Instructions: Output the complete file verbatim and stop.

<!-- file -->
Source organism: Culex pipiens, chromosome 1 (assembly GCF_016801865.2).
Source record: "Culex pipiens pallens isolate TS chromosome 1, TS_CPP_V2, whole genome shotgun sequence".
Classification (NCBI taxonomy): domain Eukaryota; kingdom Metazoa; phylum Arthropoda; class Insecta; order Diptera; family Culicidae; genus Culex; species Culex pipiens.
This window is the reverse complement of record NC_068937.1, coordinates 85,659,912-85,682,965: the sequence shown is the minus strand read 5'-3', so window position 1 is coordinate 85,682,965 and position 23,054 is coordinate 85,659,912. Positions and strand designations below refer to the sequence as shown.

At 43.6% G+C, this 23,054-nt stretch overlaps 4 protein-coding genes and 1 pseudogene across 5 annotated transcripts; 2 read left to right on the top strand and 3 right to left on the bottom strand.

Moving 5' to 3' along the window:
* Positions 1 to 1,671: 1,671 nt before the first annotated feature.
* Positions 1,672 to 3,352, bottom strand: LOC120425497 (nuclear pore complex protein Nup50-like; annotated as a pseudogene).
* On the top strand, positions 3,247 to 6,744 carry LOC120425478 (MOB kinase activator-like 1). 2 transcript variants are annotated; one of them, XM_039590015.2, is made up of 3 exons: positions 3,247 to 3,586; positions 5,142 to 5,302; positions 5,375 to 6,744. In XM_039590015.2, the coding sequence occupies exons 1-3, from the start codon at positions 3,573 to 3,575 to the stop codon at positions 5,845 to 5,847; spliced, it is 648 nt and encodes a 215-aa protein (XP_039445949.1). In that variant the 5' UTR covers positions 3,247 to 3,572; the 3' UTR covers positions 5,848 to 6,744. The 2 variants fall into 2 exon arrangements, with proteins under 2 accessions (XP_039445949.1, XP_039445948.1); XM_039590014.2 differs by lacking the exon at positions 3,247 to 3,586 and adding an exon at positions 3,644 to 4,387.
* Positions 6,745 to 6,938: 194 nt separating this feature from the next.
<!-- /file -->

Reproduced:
Source organism: Culex pipiens, chromosome 1 (assembly GCF_016801865.2).
Source record: "Culex pipiens pallens isolate TS chromosome 1, TS_CPP_V2, whole genome shotgun sequence".
Classification (NCBI taxonomy): domain Eukaryota; kingdom Metazoa; phylum Arthropoda; class Insecta; order Diptera; family Culicidae; genus Culex; species Culex pipiens.
This window is the reverse complement of record NC_068937.1, coordinates 85,659,912-85,682,965: the sequence shown is the minus strand read 5'-3', so window position 1 is coordinate 85,682,965 and position 23,054 is coordinate 85,659,912. Positions and strand designations below refer to the sequence as shown.

At 43.6% G+C, this 23,054-nt stretch overlaps 4 protein-coding genes and 1 pseudogene across 5 annotated transcripts; 2 read left to right on the top strand and 3 right to left on the bottom strand.

Moving 5' to 3' along the window:
* Positions 1 to 1,671: 1,671 nt before the first annotated feature.
* Positions 1,672 to 3,352, bottom strand: LOC120425497 (nuclear pore complex protein Nup50-like; annotated as a pseudogene).
* On the top strand, positions 3,247 to 6,744 carry LOC120425478 (MOB kinase activator-like 1). 2 transcript variants are annotated; one of them, XM_039590015.2, is made up of 3 exons: positions 3,247 to 3,586; positions 5,142 to 5,302; positions 5,375 to 6,744. In XM_039590015.2, the coding sequence occupies exons 1-3, from the start codon at positions 3,573 to 3,575 to the stop codon at positions 5,845 to 5,847; spliced, it is 648 nt and encodes a 215-aa protein (XP_039445949.1). In that variant the 5' UTR covers positions 3,247 to 3,572; the 3' UTR covers positions 5,848 to 6,744. The 2 variants fall into 2 exon arrangements, with proteins under 2 accessions (XP_039445949.1, XP_039445948.1); XM_039590014.2 differs by lacking the exon at positions 3,247 to 3,586 and adding an exon at positions 3,644 to 4,387.
* Positions 6,745 to 6,938: 194 nt separating this feature from the next.